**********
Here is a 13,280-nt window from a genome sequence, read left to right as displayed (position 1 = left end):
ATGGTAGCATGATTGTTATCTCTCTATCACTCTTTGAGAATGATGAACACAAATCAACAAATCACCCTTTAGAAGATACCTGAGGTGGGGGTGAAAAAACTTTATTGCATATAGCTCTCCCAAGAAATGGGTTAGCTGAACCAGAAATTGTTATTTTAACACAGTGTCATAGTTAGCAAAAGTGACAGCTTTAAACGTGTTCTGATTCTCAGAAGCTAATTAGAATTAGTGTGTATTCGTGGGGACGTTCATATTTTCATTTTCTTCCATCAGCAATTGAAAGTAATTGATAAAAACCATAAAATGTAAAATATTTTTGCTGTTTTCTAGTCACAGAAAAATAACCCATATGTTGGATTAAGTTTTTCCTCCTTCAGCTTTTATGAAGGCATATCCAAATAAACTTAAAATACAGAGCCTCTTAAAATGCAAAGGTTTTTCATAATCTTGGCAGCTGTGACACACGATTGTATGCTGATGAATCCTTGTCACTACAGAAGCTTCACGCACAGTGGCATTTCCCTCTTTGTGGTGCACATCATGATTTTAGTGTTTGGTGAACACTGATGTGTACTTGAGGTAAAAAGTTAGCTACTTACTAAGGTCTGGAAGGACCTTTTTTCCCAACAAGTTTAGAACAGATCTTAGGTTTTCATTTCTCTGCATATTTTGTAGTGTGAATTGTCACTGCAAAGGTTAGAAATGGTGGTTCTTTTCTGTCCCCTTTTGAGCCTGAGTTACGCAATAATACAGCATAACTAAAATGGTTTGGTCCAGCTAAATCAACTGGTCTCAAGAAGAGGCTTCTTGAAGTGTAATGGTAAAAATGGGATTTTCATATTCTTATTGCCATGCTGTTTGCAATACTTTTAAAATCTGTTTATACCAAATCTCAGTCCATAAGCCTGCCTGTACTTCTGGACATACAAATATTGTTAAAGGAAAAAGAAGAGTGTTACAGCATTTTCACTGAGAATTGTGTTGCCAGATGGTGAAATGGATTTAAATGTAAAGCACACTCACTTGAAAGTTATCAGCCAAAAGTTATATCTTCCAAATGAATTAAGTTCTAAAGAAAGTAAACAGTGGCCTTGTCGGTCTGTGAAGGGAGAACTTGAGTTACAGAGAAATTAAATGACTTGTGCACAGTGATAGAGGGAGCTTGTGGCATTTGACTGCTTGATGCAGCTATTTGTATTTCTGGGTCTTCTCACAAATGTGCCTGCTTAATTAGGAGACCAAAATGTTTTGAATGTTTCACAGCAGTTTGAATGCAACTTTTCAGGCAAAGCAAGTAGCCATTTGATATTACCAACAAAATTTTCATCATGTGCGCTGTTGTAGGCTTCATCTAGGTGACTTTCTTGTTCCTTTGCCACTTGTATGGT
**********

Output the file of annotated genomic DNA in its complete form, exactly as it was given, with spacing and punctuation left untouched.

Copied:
Here is a 13,280-nt window from a genome sequence, read left to right as displayed (position 1 = left end):
ATGGTAGCATGATTGTTATCTCTCTATCACTCTTTGAGAATGATGAACACAAATCAACAAATCACCCTTTAGAAGATACCTGAGGTGGGGGTGAAAAAACTTTATTGCATATAGCTCTCCCAAGAAATGGGTTAGCTGAACCAGAAATTGTTATTTTAACACAGTGTCATAGTTAGCAAAAGTGACAGCTTTAAACGTGTTCTGATTCTCAGAAGCTAATTAGAATTAGTGTGTATTCGTGGGGACGTTCATATTTTCATTTTCTTCCATCAGCAATTGAAAGTAATTGATAAAAACCATAAAATGTAAAATATTTTTGCTGTTTTCTAGTCACAGAAAAATAACCCATATGTTGGATTAAGTTTTTCCTCCTTCAGCTTTTATGAAGGCATATCCAAATAAACTTAAAATACAGAGCCTCTTAAAATGCAAAGGTTTTTCATAATCTTGGCAGCTGTGACACACGATTGTATGCTGATGAATCCTTGTCACTACAGAAGCTTCACGCACAGTGGCATTTCCCTCTTTGTGGTGCACATCATGATTTTAGTGTTTGGTGAACACTGATGTGTACTTGAGGTAAAAAGTTAGCTACTTACTAAGGTCTGGAAGGACCTTTTTTCCCAACAAGTTTAGAACAGATCTTAGGTTTTCATTTCTCTGCATATTTTGTAGTGTGAATTGTCACTGCAAAGGTTAGAAATGGTGGTTCTTTTCTGTCCCCTTTTGAGCCTGAGTTACGCAATAATACAGCATAACTAAAATGGTTTGGTCCAGCTAAATCAACTGGTCTCAAGAAGAGGCTTCTTGAAGTGTAATGGTAAAAATGGGATTTTCATATTCTTATTGCCATGCTGTTTGCAATACTTTTAAAATCTGTTTATACCAAATCTCAGTCCATAAGCCTGCCTGTACTTCTGGACATACAAATATTGTTAAAGGAAAAAGAAGAGTGTTACAGCATTTTCACTGAGAATTGTGTTGCCAGATGGTGAAATGGATTTAAATGTAAAGCACACTCACTTGAAAGTTATCAGCCAAAAGTTATATCTTCCAAATGAATTAAGTTCTAAAGAAAGTAAACAGTGGCCTTGTCGGTCTGTGAAGGGAGAACTTGAGTTACAGAGAAATTAAATGACTTGTGCACAGTGATAGAGGGAGCTTGTGGCATTTGACTGCTTGATGCAGCTATTTGTATTTCTGGGTCTTCTCACAAATGTGCCTGCTTAATTAGGAGACCAAAATGTTTTGAATGTTTCACAGCAGTTTGAATGCAACTTTTCAGGCAAAGCAAGTAGCCATTTGATATTACCAACAAAATTTTCATCATGTGCGCTGTTGTAGGCTTCATCTAGGTGACTTTCTTGTTCCTTTGCCACTTGTATGGT